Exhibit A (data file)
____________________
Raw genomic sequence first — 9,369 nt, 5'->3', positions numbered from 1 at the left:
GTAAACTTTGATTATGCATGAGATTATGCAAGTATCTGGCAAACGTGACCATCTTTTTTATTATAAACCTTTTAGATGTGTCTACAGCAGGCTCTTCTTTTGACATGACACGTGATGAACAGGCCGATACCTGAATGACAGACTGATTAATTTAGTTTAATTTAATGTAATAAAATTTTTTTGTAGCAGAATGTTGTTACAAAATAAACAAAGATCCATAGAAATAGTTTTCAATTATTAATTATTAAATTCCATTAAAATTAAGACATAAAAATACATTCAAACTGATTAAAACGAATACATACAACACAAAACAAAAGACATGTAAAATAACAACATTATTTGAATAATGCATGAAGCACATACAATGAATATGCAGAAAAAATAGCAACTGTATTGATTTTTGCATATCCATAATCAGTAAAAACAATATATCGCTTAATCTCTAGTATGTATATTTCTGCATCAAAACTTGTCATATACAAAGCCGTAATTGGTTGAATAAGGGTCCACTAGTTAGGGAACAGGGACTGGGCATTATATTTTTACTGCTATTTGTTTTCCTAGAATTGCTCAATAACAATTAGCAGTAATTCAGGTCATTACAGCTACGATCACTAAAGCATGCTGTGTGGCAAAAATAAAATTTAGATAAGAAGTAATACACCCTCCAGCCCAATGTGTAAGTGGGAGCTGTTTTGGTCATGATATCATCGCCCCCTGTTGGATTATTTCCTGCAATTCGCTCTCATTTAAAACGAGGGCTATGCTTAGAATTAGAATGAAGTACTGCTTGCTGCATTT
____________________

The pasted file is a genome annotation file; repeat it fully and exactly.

Raw genomic sequence first — 9,369 nt, 5'->3', positions numbered from 1 at the left:
GTAAACTTTGATTATGCATGAGATTATGCAAGTATCTGGCAAACGTGACCATCTTTTTTATTATAAACCTTTTAGATGTGTCTACAGCAGGCTCTTCTTTTGACATGACACGTGATGAACAGGCCGATACCTGAATGACAGACTGATTAATTTAGTTTAATTTAATGTAATAAAATTTTTTTGTAGCAGAATGTTGTTACAAAATAAACAAAGATCCATAGAAATAGTTTTCAATTATTAATTATTAAATTCCATTAAAATTAAGACATAAAAATACATTCAAACTGATTAAAACGAATACATACAACACAAAACAAAAGACATGTAAAATAACAACATTATTTGAATAATGCATGAAGCACATACAATGAATATGCAGAAAAAATAGCAACTGTATTGATTTTTGCATATCCATAATCAGTAAAAACAATATATCGCTTAATCTCTAGTATGTATATTTCTGCATCAAAACTTGTCATATACAAAGCCGTAATTGGTTGAATAAGGGTCCACTAGTTAGGGAACAGGGACTGGGCATTATATTTTTACTGCTATTTGTTTTCCTAGAATTGCTCAATAACAATTAGCAGTAATTCAGGTCATTACAGCTACGATCACTAAAGCATGCTGTGTGGCAAAAATAAAATTTAGATAAGAAGTAATACACCCTCCAGCCCAATGTGTAAGTGGGAGCTGTTTTGGTCATGATATCATCGCCCCCTGTTGGATTATTTCCTGCAATTCGCTCTCATTTAAAACGAGGGCTATGCTTAGAATTAGAATGAAGTACTGCTTGCTGCATTT